This is the first time I've ever agreed with one of your posts. The Fed hates that the 30Y yield is so low because it means inflation expectations are low, and that's all the Fed really cares about. But they won't be able to do anything about it until next year when they announce QE4. And when that happens, it will finally be time to sell the long bond.
Bears have been making this argument all year long, yet 30Y treasuries are up almost 30% year to date. In the next couple of years, interest rates will fall lower than most investors believe possible. And by the way, nobody here gives a #$%$ what those CNBC morons think.
Foreign ownership of long-term US treasuries is tiny - only about 8% of the total. You have no idea what you are talking about.
And Guy Adami said TLT was going to $131. You guys are trying to short the wrong market - you should go over to the HYG site where the real carnage is happening. The money is pouring out of risk assets and rotating into Treasuries.
And Guy Adami predicted TLT was going to $131. What makes you think any of those "traders" are worth listening to?
If you had bought 30Y Treasuries last December, when all of the "experts" in the media were telling you that rates were going to rise in 2014, you'd be up about 30% year-to-date.
Foreign ownership of Treasuries with maturities exceeding 10 years equates to only about 8%. The long-term bond market in the US is principally a domestic market.
The Fed can control short-term rates, but it's much harder for them to control long-term rates. Long-term rates are nothing more than a barometer of economic activity and inflation expectations, and both happen to be falling at the moment. If the Fed tried to raise short-term rates now, during this feeble "recovery", it would perversely cause long-term rates to fall even further (as the bond market would anticipate the slowdown that the increase in short-term rates would cause). Study the experience of Japan and trade accordingly.
We've been hearing things like this from the bond bears all year long, and they've been nothing but wrong. Look at interest rates in Europe - we still have further to go...
If they did that, the bond market, anticipating the resulting slowdown caused by the higher rates, would bid up the long end of the curve, resulting in even lower long-term rates (thus pushing up TLT). Hard to imagine they would announce such a thing, though, with all the turmoil coursing through global markets. The bigger news tomorrow will be the CPI release.
That's generally true, although even ED was down around 30% during the financial crisis a few years ago, which seems strange to me. At the end of the day, nothing is invulnerable to a market panic.
If you hung out here more often, you would have learned that rates will spike when (take your pick):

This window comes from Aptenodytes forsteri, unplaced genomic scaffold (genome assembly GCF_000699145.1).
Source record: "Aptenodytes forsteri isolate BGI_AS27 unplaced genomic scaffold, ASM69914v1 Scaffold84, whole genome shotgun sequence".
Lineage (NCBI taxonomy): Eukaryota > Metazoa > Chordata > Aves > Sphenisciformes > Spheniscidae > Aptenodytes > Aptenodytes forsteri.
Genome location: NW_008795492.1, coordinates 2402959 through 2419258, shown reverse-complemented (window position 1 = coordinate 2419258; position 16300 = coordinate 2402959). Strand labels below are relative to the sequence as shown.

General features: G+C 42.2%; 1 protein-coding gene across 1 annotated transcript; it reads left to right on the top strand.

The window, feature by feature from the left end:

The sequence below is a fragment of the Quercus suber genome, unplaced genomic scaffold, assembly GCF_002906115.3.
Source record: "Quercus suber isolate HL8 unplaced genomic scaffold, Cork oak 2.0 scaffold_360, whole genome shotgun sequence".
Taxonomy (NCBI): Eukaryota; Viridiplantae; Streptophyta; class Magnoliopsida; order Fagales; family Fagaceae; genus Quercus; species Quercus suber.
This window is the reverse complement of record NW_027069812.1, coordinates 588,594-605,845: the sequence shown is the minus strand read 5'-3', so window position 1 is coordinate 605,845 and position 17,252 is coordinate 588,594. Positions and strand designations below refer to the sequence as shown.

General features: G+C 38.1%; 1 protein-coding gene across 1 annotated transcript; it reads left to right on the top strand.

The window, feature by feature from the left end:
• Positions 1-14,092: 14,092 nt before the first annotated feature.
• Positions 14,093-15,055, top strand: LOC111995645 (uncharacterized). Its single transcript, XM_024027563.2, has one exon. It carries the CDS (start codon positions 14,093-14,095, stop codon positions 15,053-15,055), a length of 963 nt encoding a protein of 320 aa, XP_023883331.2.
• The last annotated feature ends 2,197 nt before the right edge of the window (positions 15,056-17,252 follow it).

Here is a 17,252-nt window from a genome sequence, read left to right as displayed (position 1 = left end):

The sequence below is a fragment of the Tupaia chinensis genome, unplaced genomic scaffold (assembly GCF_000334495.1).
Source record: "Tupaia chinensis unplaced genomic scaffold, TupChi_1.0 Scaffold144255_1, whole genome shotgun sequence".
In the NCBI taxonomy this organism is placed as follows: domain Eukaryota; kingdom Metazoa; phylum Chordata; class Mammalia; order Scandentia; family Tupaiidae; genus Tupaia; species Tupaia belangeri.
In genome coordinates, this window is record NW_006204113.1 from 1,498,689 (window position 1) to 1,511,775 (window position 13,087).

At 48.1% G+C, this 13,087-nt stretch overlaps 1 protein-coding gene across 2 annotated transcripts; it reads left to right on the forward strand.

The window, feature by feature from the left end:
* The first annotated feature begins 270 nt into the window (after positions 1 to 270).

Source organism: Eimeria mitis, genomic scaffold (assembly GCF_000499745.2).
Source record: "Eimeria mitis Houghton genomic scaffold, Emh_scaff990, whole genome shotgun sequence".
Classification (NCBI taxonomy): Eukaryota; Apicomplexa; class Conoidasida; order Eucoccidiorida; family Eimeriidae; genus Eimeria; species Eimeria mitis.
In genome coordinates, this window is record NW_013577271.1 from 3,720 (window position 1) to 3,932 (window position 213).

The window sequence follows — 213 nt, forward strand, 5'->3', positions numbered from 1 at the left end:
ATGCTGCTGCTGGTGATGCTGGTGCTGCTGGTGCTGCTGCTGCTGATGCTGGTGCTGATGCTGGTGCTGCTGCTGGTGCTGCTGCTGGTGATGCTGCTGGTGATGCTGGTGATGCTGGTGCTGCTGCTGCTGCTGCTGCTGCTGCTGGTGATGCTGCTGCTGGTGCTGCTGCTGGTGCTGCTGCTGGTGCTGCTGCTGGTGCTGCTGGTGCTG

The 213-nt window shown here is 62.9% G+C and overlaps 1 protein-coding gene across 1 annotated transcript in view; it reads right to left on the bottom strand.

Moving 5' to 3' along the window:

1. the Fed ends QE3;
2. the Republicans take control of the Senate;
3. Ukraine settles down;
4. the Mideast settles down;
5. the Ebola scare blows over;
6. the hyper-inflation hits;
7. the Russians and Chinese start dumping Treasurys;
8. hedge funds quit manipulating interest rates;
9. investors realize the US is insolvent;
10. at noon tomorrow
Did I miss any? LOL
Napier nailed it. The yield on the 30Y has now dipped below the flash crash levels of October 15th, just as he predicted. On a related note, the five-year TIPS implied inflation rate is currently at 1.26%, well below the danger level of 1.5% he warned about a month ago...
If you want to really figure out what is going on with interest rates and the global economy, look no further than the US in the 1930's, or Japan for the last 25 years. Rates are going to fall further than most investors believe possible, and there's nothing the Fed can do about it. If they raised rates anytime soon, it would throw our economy into a recession or worse...
It works precisely the opposite of the way you think it does. Long term rates actually rose during QE1, QE2 and QE3 (because QE raises inflation expectations). Rates fell over 100 basis points at the conclusion of both QE1 and QE2 (in just a matter of months for each). Long term rates have now fallen 120 basis points since the "taper" of QE3 began. Look at a chart! Long term rates are nothing more than a barometer of economic activity and inflation expectations (both are falling at the moment). Next year the Fed will likely announce QE4 to combat the coming deflation. That will be the time to sell long term bonds, as QE4 will once again create inflation fears (and rates will rise).
With the US 30Y closing at a yield of 2.83% yesterday, it still offered a higher return than the following 30-year sovereigns:
Swiss 30Y = 0.85%
Japan 30Y= 1.38%
Germany 30Y = 1.48%
Austria 30Y = 1.48%
Netherlands 30Y = 1.57%
Sweden 30Y = 1.68%
France 30Y = 1.97%
Canada 30Y = 2.37%
UK 30Y = 2.64%
With a strengthening dollar and a wave of deflation headed our direction, US rates are likely to trend even lower.
Remember all those articles in November and December of 2013 preparing investors for “the rising interest rate environment” expected in 2014? Remember the 67 out of 67 economists in the April Bloomberg survey who predicted higher interest rates by the end of this year?
Well here’s a tip of the hat to the handful of bond analysts and economists who actually got it right, whose predictions were precisely the opposite of the conventional wisdom, and who have been absolutely correct this year in their calls for much lower interest rates:
Lacy Hunt (Hoisington Asset Management)
Jeff Gundlach (DoubleLine)
Guy Haselmann (Scotiabank)
Bob Janjuah (Nomura)
Russell Napier (CLSA)
Rick Santelli (CNBC)
Gary Shilling (A. Gary Shilling & Co.)
They were either ridiculed or ignored by the mainstream media (Santelli being the lone exception), but these courageous few are the ones I’ll be listening to in the future…